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IT Operations

Logging in a DevOps Environment: What You Should Know

April 2, 2019

DevOps is the new normal, and cloud is here to stay — sound familiar?

When you combine the two and distill the technology at the core, what you end up with is the realization of the importance of logs and log management. This is because logs at multiple levels help DevOps teams understand their application and even allow them to detect and address application issues before being promoted into production. Containers, hooks within code, network activity, traditional infrastructure, development tools, etc. are all generating events and this data can provide any number of valuable insights for the enterprise. But why are log management solutions critical — not just a benefit — for DevOps?

Why You Should be Logging in a DevOps Environment

As more enterprises adopt a DevOps culture, they become steeped in the mindset of collaboration, continuous delivery and integration, and broken-down silos, all to disrupt the older and slower methods of development. However, as we noted earlier in this blog, logs at multiple levels help DevOps teams catch issues before they arise, and use the log data to create a more user-friendly product or service.

But these are table stakes. Both log management and DevOps have been in use long enough that it’s time to look beyond their core capabilities and expand to how they can be used together in more unique, differentiated ways. For example, leveraging machine learning capabilities such as time series anomaly detection (TSAD): DevOps teams can use historical log data, such as web application traffic, to explore user engagements and detect anomalies among the noise. In this case, while single-metric TSAD is helpful information, multi-metric TSAD can provide another level of visibility for the DevOps team. In reality, data flows throughout an interconnected stack and using a tool that understands this is valuable. Devo can visualize the interconnection, and, based on multi-metric TSAD, alert the DevOps team as to what piece of the stack is causing the issue and what else it is affecting.

Ultimately, DevOps’ use of log management will be used not just for CI/CD, but also for monitoring applications in real time and mapping other data — such as customer satisfaction scores (CSAT) — so DevOps can truly get closer to the end user/customer.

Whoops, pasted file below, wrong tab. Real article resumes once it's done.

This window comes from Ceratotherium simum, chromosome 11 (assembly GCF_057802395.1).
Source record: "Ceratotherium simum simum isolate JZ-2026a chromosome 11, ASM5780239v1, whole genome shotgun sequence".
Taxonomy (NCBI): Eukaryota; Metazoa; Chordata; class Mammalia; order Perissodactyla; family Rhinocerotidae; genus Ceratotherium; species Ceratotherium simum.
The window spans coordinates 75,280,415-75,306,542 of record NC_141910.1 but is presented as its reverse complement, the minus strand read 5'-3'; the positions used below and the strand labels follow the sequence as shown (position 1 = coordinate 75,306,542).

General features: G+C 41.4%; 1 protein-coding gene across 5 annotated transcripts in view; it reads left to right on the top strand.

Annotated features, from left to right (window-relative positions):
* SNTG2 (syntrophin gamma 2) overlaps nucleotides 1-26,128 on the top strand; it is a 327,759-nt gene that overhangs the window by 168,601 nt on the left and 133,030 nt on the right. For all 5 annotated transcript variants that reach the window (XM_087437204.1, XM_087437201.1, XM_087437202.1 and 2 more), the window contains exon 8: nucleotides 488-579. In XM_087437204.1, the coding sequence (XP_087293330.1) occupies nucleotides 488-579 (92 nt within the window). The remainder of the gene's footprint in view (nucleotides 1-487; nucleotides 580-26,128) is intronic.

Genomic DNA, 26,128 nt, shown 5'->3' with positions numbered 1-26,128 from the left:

How to Log in a DevOps Environment

Let’s use Devo as an example; we practice what we preach by viewing historical application logs over time and using TSAD coupled with real-time alerting to take action before real issues can arise. This gives us an understanding of how our platform is being used and sets a baseline of activity to help alert against potential issues.

But how to apply this to your company? Focus on two time frames for increasing value from machine-generated log data: the day-to-day analytics and the long-term approach.

  • Day-to-day, tie tasks into third party tools and automating processes; devs can receive centralized log management alerts from Slack and tickets opened in Jira, for example, which can help to simplify the source of alerts and improve workflow. While alerts are important, so is centralized information; you don’t want to introduce alert fatigue for DevOps.
  • Longer-term, approach logging with the knowledge that the net benefit is greater than the sum of its parts: as more data is ingested into your enterprise log management platform, context and value of analytics will increase greatly. This sometimes begs the question of which components to log and how to prioritize the log data that is being collected, but in order to maintain a holistic view of the environment, DevOps teams should default to logging everything using a tool that can scale, and do so economically.

What’s Next?

For holistic, enterprise log management to take root in both CI/CD as well as real-time monitoring and alerting for DevOps teams, the log management platform needs to be able to easily ingest, query, alert on, and visualize data; it needs to be collaborative to uphold the DevOps culture; and it needs to be user-friendly. DevOps has proven to be a valuable team structure for companies, and the existing practices are valuable as well. However, as DevOps teams are consistently involved in improving the user experience, it means they need broad access to all data to do their jobs.

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